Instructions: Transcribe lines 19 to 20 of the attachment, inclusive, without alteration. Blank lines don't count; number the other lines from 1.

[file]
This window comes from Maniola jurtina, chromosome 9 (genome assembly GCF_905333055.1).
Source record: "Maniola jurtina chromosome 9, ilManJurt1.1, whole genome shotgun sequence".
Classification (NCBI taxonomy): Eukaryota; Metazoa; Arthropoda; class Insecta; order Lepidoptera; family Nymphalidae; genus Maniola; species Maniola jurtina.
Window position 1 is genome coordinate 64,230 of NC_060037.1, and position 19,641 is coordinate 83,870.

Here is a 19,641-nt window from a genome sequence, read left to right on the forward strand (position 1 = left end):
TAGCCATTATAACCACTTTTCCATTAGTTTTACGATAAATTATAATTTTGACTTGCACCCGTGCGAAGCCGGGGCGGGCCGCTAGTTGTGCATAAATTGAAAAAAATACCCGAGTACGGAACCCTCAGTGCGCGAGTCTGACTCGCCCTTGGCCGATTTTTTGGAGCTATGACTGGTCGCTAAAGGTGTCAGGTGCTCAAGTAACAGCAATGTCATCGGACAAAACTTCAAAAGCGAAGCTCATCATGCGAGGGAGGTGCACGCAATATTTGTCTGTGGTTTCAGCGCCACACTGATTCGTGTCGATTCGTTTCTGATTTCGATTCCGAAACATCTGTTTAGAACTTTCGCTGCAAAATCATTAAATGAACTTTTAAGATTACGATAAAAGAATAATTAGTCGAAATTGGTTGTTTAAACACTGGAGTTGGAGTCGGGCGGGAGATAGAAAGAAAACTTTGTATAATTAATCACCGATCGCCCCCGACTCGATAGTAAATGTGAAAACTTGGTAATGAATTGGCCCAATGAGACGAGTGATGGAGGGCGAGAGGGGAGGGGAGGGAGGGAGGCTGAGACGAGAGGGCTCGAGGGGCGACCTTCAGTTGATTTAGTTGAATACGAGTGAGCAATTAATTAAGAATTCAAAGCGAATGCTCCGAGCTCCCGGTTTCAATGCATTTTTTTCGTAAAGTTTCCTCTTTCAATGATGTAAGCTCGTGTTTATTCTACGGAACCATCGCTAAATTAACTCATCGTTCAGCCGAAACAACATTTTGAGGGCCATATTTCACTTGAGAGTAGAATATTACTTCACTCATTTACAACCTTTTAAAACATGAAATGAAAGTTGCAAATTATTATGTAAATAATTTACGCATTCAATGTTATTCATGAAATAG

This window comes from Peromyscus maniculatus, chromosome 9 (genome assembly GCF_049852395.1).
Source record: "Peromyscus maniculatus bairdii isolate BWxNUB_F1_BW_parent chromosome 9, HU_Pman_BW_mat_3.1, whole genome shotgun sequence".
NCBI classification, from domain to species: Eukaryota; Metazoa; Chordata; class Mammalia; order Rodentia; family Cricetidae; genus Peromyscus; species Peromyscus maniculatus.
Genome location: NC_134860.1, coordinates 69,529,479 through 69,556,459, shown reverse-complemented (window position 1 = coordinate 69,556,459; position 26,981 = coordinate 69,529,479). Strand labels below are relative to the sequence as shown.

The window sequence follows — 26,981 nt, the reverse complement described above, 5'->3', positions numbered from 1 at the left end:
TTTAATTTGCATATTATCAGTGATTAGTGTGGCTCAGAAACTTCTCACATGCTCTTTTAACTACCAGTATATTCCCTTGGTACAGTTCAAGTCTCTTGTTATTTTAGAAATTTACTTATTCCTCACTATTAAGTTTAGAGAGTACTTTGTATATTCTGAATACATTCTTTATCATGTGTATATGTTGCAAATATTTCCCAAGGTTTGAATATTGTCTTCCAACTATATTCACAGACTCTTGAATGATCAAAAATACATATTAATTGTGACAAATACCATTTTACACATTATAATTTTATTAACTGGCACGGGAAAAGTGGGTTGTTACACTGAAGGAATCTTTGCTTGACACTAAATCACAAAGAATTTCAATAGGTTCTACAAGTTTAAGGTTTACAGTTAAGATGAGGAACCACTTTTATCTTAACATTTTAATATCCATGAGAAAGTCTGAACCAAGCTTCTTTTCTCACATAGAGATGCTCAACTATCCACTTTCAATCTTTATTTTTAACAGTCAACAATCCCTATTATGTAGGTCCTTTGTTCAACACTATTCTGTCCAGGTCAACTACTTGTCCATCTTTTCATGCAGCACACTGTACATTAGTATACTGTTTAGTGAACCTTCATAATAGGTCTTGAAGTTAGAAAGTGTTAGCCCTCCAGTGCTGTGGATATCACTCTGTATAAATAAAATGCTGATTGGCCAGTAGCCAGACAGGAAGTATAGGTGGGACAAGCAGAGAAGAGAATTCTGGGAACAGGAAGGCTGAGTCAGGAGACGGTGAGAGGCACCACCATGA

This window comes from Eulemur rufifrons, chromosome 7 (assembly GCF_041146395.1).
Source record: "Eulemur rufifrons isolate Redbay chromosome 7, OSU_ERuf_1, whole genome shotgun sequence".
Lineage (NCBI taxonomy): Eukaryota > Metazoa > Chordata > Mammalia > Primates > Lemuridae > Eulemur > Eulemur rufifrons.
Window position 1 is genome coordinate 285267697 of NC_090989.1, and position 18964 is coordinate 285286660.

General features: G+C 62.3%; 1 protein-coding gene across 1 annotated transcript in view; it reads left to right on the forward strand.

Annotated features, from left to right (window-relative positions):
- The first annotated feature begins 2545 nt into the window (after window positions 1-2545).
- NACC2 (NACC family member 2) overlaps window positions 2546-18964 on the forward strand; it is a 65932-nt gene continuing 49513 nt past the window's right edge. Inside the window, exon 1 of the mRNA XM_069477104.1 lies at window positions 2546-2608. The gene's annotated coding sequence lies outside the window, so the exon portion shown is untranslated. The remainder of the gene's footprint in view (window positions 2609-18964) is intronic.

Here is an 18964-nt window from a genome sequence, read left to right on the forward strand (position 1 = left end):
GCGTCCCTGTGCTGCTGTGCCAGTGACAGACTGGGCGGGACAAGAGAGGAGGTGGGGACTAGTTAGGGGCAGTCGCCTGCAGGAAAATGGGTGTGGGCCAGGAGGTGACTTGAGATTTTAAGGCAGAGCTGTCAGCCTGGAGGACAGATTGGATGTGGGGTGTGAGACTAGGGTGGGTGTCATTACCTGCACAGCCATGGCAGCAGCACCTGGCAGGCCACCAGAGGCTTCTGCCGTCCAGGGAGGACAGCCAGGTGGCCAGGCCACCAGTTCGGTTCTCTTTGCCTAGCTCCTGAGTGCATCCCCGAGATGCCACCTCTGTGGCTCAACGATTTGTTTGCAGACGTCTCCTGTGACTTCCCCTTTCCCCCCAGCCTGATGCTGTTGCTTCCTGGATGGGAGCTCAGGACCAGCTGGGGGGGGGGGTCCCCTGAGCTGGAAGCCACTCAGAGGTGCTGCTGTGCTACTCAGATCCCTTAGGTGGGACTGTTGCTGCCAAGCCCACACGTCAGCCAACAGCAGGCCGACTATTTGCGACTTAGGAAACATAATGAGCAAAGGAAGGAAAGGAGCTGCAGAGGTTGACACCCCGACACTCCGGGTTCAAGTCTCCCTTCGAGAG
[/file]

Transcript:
- The first annotated feature begins 2545 nt into the window (after window positions 1-2545).
- NACC2 (NACC family member 2) overlaps window positions 2546-18964 on the forward strand; it is a 65932-nt gene continuing 49513 nt past the window's right edge. Inside the window, exon 1 of the mRNA XM_069477104.1 lies at window positions 2546-2608. The gene's annotated coding sequence lies outside the window, so the exon portion shown is untranslated. The remainder of the gene's footprint in view (window positions 2609-18964) is intronic.